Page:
Heading inland, a stop at Torralba will provide a glimpse into the ancient people of the region. This area is rich with remnants of a society of people going back several thousand years. There are the domus de janas, and tombs of the giants, still marking the burial places of long ago. These fascinating people survived the many occupations of foreigners and are a link to the first civilizations that settled in the Mediterranean.
Arriving in Alghero in the late afternoon, you will have time to relax and maybe a bit of shopping before a dinner of the unique cuisine of this Catalan town. Be sure to listen and look for the spanish touch in words and names.
4 - Alghero
This day is reserved for exploring the town of Alghero, shopping and if you prefer, a visit to the nearby Grotta di Nettuno which is carved out of the rocky Capo Caccia and juts nearly 8,250 feet deep inside the surrounding cliffs. Alghero was conqurered by the Aragonese in 1353 and has always been the most Spanish city on the island.
5 - Castelsardo, Santa Teresa di Gallura, Porto Cervo, Olbia
This day will take you along the picturesque and beautiful northern coast and the Costa Smeralda. Your first stop will be in Castelsardo, an ancient town that extends on a hillside out into the sea. Overlooking the town is the Castello which has been converted to hold a small museum highlighting the local traditional baskets made nearby. Wander through the narrow streets and shop among the local merchants, many with traditional Gallurese products for sale.
6 - Nuoro, Santa Cristina, Mogoro, Villanovaforru, Cagliari
After breakfast head to Nuoro, the largest city in Sardinia's heart. Here, you will visit the birthplace of Grazia Deledda, the 1926 Nobel Prize Winner for literature. Nuoro feels different from many of the islands towns and it strenuously holds onto its rich culture and traditions. Costumes and Sardinian traditions are highlighted in the Museo Etnografico which holds many artifacts from daily life.
You will continue on to the Nuraghic village of Santa Cristina and visit the Holy Well, a worship site dating back to about 1,000 BC. It is well preserved and its religious significance carried into more modern times where a church was built in honor of Santa Cristina and crowds still flock there for the saint's feast day.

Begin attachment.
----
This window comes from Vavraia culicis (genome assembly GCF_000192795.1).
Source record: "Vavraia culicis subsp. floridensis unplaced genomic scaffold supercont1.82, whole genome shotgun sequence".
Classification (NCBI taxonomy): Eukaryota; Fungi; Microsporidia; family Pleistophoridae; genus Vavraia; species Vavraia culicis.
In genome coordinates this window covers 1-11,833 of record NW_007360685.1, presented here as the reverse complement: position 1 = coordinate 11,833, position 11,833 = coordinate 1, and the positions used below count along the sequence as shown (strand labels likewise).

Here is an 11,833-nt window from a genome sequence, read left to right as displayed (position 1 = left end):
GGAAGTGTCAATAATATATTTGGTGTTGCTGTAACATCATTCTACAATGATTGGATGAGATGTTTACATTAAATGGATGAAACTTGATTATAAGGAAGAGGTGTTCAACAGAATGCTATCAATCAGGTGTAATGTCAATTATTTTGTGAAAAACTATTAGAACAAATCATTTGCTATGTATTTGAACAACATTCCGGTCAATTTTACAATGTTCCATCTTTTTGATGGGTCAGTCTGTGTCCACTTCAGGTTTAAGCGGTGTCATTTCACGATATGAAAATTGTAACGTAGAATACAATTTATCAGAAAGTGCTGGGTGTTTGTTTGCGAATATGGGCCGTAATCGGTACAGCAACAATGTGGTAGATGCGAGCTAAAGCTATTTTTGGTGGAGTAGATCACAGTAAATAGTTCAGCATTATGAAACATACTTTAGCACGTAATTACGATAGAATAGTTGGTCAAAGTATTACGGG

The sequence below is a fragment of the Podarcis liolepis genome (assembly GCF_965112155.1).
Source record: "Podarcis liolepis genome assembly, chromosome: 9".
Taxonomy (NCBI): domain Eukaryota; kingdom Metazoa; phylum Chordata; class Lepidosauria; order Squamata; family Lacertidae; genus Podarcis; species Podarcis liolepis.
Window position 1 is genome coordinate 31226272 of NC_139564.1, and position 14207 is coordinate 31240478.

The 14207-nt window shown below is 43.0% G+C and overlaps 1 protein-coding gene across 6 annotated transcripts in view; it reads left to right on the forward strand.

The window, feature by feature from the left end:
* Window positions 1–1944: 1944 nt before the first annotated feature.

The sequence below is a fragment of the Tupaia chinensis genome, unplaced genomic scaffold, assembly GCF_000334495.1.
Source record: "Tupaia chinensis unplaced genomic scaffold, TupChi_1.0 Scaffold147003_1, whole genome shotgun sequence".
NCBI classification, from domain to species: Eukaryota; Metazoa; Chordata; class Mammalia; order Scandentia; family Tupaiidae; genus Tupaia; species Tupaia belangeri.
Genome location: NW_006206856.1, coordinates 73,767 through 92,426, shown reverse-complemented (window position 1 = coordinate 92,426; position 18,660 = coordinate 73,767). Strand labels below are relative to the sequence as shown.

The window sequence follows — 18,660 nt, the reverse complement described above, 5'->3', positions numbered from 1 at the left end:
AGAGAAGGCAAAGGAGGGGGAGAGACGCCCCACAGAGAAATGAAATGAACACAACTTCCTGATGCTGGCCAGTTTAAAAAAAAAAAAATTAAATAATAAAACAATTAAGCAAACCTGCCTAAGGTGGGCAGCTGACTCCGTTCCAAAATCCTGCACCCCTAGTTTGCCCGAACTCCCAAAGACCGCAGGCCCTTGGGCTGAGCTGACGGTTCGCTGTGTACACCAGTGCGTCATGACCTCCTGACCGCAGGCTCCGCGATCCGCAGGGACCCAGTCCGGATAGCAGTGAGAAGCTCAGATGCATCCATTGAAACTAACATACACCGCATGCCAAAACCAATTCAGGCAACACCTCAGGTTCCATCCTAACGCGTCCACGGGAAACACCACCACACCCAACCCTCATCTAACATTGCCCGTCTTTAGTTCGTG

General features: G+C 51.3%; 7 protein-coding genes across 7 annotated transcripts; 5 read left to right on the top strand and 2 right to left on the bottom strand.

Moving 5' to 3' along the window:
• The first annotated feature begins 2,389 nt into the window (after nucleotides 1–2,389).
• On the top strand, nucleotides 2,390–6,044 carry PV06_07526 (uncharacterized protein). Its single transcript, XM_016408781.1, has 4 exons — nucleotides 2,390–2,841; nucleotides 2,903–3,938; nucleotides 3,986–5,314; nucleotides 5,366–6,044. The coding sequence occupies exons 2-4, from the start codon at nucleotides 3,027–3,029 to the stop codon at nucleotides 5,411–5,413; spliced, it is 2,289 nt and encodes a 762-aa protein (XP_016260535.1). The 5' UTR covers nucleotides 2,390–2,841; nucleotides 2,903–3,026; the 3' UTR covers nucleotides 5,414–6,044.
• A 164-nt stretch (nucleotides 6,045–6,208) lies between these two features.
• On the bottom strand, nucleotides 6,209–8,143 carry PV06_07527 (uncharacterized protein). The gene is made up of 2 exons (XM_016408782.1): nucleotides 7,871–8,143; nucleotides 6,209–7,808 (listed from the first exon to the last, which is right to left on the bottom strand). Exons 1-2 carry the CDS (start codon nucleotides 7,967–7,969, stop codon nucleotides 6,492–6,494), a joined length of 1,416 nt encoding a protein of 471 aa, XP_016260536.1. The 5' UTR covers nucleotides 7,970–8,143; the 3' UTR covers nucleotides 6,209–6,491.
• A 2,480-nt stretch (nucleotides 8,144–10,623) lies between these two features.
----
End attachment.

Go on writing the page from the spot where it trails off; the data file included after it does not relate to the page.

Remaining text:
Mogoro is the home to carpet weaving and this handicraft can still be seen much as it has been practiced for hundreds of years. You will visit and have a chance to see how these intricate decorations are made.
At the end of the journey you will return to Cagliari and settle in at your hotel and enjoy an evening meal and maybe a walk through its historic streets.
7 - Cagliari
Cagliari has much to see, both for the historian and the visitor. Founded by Phoenicians it later became the Roman town of Karalis and has passed through many hands on its journey to today's world. Visit the Roman amphitheater, still used for concerts and opera (check for performances). Visit the Castello district where the protective towers still stand gaurd and offer a splendid view of the cityscape. Visit the Museo Archaeologico where many of the bronzes from ancient times can be found along with many Phoenician and Roman artifacts. The afternoon time is set aside for your own exploration and visiting the many shops and markets. In the evening there is a farewell dinner and time for all to prepare for the next day's departure.
8 - Depart
Departures are usually in the afternoon, leaving some time for last-minute looks about town. It may be a good idea to set aside extra time for some days of rest and relaxation in one of the nearby resort towns where a leisurely day or two at the beach can be had. Extra day arrangements should be made in advance and we will be glad to make suggestions.